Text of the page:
Within a week or two, we will be canning about 2 million tomatoes.
July 19, 2010
The root cellar build is finally completed. Ronald, Vickie, and their grandson Paul came early this morning to put the final pieces of the root cellar together.
They installed R19 insulation batting in the rafters and then covered it with sheeting to make the ceiling. Then they put on the roof vent and gutters. Ronald built five rows of 19″ wide shelves with 14″ spacing between the shelves. That will leave enough room to stack two quart jars on top of each other if I need to. It’s a bit intimidating to look at all that shelving and wonder if I will be able to can enough stuff to fill them. I think my few jars of pickles and conserve are going to look lost in there right now. Ronald who is forever thoughtful, built me two step stools from leftover lumber so I will be able to reach the top shelves.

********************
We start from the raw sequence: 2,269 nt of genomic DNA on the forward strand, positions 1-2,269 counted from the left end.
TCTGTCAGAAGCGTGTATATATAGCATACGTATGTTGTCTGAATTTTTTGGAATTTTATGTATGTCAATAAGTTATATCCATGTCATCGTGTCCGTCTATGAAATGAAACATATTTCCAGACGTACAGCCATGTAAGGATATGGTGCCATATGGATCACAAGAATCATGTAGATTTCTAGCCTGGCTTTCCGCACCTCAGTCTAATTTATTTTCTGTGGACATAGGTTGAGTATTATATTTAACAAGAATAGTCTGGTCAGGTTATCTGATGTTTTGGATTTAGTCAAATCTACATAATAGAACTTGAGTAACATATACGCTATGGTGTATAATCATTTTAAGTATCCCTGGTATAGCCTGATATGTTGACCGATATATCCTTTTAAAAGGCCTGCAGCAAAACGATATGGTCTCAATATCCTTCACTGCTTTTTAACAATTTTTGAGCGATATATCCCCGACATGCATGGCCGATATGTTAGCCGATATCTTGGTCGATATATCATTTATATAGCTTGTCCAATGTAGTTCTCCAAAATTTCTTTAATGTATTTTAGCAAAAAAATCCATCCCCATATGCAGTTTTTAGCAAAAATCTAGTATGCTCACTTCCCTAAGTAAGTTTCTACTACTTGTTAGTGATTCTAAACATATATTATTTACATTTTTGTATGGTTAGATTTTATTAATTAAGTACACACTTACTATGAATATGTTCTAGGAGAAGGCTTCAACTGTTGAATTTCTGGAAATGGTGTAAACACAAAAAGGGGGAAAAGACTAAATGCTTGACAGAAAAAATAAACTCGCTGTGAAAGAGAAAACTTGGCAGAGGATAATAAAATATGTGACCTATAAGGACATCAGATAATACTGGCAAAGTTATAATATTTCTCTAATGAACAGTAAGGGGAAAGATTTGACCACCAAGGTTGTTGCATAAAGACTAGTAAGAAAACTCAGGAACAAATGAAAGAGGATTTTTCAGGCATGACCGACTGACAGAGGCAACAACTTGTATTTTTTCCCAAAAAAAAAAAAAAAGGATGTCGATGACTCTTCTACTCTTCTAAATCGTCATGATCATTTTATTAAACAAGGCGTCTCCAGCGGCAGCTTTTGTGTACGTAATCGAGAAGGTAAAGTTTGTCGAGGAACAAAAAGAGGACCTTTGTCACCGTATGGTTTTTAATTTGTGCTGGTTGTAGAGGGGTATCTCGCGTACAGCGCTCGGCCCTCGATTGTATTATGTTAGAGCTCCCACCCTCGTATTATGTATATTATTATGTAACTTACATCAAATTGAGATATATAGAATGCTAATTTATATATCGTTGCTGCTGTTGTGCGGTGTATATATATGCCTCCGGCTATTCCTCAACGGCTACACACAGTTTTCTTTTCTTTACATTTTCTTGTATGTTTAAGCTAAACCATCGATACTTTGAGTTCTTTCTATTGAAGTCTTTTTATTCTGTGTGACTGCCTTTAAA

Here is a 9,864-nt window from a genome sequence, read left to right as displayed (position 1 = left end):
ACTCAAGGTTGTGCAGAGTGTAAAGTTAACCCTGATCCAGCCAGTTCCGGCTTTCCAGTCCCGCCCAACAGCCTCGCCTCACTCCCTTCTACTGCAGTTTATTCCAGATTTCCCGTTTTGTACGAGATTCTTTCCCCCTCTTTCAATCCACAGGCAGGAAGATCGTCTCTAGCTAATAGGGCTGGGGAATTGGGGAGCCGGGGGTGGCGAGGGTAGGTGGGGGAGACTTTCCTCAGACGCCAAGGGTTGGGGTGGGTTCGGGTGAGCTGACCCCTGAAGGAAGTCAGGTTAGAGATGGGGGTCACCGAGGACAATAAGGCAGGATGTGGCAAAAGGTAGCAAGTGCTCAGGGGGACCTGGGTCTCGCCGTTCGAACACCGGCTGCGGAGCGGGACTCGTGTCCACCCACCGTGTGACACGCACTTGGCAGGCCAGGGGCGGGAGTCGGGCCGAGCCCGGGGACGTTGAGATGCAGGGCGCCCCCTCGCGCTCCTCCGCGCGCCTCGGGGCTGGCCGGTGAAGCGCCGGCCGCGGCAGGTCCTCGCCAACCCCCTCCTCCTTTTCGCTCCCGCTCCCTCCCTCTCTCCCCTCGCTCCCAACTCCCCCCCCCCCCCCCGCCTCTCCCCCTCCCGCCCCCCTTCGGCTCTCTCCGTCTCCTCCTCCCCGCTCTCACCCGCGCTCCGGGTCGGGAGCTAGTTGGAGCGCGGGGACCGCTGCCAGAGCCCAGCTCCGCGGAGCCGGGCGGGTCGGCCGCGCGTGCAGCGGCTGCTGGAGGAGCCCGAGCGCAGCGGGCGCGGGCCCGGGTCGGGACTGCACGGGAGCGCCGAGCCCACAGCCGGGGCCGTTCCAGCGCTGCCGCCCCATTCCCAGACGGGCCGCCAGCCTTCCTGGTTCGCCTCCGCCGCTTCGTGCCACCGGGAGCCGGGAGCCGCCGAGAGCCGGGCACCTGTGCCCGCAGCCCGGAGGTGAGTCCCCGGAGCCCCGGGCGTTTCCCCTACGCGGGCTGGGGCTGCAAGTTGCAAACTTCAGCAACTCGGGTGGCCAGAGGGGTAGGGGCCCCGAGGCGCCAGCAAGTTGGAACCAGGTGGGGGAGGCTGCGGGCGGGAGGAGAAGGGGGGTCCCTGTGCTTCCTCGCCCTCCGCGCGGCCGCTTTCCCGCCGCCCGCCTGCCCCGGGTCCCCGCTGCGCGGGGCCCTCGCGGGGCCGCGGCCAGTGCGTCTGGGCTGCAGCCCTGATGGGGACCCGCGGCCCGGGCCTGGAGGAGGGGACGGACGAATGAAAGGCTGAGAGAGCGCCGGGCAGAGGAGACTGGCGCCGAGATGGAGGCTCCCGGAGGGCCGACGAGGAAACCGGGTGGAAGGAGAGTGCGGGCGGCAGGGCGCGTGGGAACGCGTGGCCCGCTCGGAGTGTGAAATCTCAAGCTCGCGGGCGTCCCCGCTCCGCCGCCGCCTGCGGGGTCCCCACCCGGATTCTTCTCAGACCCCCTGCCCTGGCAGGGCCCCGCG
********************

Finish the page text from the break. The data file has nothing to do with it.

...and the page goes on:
It will make it a whole lot easier than trying to climb the shelves like a monkey. I think I might be too old for that anyway. Might break a hip or something. Last but not least the door was installed. Now it actually looks like a building instead of a tomb. The only thing Sonny and I will have to do is paint the ceiling and and the outside block. Oh, and can, can,can….and hope and pray that our potatoes, sweet potatoes, and pumpkins do well. I think the completion of the root cellar was a little bitter sweet for Ronald. After all, it was him who has overseen and built every building on this property. Don’t worry Ronald, you don’t know it yet, but I have a few more projects up my sleeve.